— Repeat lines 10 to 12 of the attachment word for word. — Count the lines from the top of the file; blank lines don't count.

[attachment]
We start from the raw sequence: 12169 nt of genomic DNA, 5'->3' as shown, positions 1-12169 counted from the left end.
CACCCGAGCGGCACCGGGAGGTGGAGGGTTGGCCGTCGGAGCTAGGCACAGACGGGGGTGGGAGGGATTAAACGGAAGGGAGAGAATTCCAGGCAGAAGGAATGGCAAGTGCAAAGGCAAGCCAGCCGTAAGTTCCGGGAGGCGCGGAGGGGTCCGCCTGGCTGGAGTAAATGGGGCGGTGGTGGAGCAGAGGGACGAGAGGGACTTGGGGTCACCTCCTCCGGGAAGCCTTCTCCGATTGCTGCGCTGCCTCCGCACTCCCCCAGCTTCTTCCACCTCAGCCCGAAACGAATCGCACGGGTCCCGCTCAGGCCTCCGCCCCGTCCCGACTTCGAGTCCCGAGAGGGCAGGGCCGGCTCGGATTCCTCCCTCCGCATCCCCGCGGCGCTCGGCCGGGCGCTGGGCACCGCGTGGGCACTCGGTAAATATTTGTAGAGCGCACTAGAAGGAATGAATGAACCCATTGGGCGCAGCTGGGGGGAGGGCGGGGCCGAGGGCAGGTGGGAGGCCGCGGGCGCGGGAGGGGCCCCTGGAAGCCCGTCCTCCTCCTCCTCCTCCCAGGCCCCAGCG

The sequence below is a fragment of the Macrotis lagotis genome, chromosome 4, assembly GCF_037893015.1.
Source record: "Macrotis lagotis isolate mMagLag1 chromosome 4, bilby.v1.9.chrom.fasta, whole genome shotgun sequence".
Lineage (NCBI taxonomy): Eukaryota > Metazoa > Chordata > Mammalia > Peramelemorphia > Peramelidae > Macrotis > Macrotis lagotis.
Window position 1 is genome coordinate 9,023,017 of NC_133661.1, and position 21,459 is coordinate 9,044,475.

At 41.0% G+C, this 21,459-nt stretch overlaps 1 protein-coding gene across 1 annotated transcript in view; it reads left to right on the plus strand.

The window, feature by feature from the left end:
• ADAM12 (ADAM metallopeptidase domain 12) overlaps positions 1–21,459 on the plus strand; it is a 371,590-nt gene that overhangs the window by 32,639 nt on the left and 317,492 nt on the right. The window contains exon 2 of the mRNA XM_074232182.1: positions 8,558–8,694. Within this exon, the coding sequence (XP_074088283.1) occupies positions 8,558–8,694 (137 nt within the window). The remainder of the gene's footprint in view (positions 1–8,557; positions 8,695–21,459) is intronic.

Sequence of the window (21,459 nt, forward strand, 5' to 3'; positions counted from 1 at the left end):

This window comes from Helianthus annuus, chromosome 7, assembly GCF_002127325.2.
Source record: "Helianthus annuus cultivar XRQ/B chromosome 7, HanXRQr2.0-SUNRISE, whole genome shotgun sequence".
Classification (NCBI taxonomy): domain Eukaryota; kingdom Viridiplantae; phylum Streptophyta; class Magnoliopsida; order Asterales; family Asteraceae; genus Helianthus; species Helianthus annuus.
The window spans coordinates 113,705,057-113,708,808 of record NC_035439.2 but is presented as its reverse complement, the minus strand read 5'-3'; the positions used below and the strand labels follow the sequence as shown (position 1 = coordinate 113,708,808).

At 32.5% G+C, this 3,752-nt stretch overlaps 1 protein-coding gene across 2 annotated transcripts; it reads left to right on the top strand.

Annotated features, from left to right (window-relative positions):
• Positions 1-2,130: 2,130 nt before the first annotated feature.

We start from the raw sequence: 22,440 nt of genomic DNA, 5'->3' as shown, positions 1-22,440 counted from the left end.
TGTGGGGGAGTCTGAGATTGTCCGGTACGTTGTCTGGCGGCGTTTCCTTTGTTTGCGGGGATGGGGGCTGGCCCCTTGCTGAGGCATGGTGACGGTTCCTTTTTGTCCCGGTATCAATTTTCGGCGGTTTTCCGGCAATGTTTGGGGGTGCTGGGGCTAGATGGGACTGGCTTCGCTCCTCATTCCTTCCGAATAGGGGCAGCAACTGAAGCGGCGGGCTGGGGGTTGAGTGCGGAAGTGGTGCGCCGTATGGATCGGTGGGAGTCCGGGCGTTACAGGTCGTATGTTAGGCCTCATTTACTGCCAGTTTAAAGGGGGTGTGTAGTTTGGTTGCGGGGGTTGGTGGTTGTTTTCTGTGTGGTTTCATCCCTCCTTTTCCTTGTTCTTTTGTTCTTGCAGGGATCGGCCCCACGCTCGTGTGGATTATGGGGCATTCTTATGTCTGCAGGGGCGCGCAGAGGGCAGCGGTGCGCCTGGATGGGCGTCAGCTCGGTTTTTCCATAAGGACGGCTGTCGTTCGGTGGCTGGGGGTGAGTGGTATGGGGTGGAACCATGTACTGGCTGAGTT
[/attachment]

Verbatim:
Sequence of the window (21,459 nt, forward strand, 5' to 3'; positions counted from 1 at the left end):

This window comes from Helianthus annuus, chromosome 7, assembly GCF_002127325.2.
Source record: "Helianthus annuus cultivar XRQ/B chromosome 7, HanXRQr2.0-SUNRISE, whole genome shotgun sequence".